THERE have been some incredible events and changes in the world since the Rotherham Advertiser was first published on January 1, 1858.
For a start there was no television back then. Radio wasn’t broadcasting. People didn’t have phones in their homes. The world was changing though and inquiring minds were keen to find out what was going on, not just in their borough but across the world.
Since then, of course, we’ve had Teletext, videos, DVDs, CDs, computers and, with them, social media in its various forms. All of which have meant people demand their information be brought to them quickly and in a way they can access it as easily as possible.
It’s worth remembering in this, Local Newspaper Week 2018, that the Rotherham Advertiser has had to adapt to every twist and turn and, while many businesses in the town have perished due to the forces of change, we are still very much here — and we’re here in numerous forms.
As well as the Advertiser in printed format, plus our free papers the Record and the Weekender, we have a website that brings you breaking news, plus Facebook, Twitter and Instagram accounts. While the price of the paper has increased over the years — it’s still cheaper than most — all our social media comes with it at no extra cost.
In all our forms we highlight issues readers would not otherwise know about, from planning applications to local authority wrong-doings, details of what’s going on in the local sports-scene to the simpler things in life, such as the date and time of a coffee morning or church service.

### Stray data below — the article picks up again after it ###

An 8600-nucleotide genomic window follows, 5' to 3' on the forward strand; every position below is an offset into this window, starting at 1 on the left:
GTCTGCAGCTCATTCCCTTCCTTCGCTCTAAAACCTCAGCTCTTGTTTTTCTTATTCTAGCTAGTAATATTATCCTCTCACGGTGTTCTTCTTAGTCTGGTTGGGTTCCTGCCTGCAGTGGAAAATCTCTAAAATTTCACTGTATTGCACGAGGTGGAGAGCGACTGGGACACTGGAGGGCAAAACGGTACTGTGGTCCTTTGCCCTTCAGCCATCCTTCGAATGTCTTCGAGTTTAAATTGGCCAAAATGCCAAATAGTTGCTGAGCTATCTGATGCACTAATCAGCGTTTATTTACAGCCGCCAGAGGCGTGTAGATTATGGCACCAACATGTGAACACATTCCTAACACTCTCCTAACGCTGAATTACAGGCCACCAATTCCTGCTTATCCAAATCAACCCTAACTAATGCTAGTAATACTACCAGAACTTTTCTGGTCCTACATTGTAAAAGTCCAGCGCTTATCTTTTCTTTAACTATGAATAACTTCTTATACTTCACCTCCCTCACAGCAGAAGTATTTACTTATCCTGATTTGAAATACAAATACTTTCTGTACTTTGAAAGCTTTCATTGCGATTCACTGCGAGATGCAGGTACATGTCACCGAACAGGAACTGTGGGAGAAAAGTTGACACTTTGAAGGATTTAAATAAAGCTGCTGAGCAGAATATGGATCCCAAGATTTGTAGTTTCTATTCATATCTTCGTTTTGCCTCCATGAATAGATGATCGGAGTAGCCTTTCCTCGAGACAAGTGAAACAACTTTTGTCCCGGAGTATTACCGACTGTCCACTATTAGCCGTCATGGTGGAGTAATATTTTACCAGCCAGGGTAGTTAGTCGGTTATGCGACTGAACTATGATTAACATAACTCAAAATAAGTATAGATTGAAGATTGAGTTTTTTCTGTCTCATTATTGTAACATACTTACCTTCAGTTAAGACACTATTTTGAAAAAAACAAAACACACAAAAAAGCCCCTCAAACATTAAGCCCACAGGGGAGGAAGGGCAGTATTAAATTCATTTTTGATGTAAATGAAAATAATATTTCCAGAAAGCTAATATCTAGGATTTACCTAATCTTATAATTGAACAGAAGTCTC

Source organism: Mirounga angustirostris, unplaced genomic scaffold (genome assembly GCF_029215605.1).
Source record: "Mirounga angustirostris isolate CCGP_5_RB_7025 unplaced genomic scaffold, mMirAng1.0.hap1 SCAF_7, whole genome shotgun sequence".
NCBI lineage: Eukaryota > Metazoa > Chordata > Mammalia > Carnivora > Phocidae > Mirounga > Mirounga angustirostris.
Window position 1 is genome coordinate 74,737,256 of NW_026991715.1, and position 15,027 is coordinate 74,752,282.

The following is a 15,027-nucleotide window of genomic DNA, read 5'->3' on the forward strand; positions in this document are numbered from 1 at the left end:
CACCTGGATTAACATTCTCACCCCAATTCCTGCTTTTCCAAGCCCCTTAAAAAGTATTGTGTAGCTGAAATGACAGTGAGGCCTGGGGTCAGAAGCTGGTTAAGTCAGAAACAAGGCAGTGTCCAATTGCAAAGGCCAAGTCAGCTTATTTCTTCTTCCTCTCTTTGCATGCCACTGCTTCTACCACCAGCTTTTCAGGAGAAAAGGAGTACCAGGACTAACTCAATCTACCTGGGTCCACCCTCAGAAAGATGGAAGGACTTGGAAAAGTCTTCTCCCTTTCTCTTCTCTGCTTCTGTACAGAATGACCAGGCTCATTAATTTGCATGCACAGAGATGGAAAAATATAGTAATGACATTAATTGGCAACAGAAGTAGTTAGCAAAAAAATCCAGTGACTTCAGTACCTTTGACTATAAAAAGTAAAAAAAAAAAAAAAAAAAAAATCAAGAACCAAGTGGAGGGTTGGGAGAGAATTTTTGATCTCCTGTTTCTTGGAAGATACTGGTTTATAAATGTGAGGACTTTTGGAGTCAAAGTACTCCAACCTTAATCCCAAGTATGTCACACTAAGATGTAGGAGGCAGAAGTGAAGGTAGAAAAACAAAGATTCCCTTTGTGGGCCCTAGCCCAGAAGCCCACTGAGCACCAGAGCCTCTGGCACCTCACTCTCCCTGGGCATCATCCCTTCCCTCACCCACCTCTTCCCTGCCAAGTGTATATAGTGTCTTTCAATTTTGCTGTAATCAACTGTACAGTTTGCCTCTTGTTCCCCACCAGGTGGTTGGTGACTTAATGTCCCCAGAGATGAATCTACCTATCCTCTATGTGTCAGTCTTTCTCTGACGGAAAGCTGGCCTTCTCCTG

Our sales alone do not fund the well researched journalism, which aims to fight the people of Rotherham’s corner in an increasingly difficult world.
We have our advertisers to thank for enabling us to continue to do this — some of whom have been with us for decades. While our coverage of the town, its sports teams, its charities etc expands, the advertising from local businesses unfortunately does not, which can restrict our pagination and sometimes mean we cannot cover certain events.
Sometimes businesses put their money elsewhere, yet research shows local newspapers are easily the most trusted source of information providers as we do not print fake news.
We allow our readers the right to comment on our social media sites — where else would they get this freedom?
Local newspapers are about democracy, providing a platform for the population they represent to voice their opinions, holding local authorities to account when our readers don’t believe they have been served well.
Clearly, we need people to buy the paper and to take out advertising to enable us to continue to provide this platform for readers and local businesses.
It’s a message that we do not ram down the throats of readers, but in Local Newspaper Week it does seem appropriate. We need you and you need us.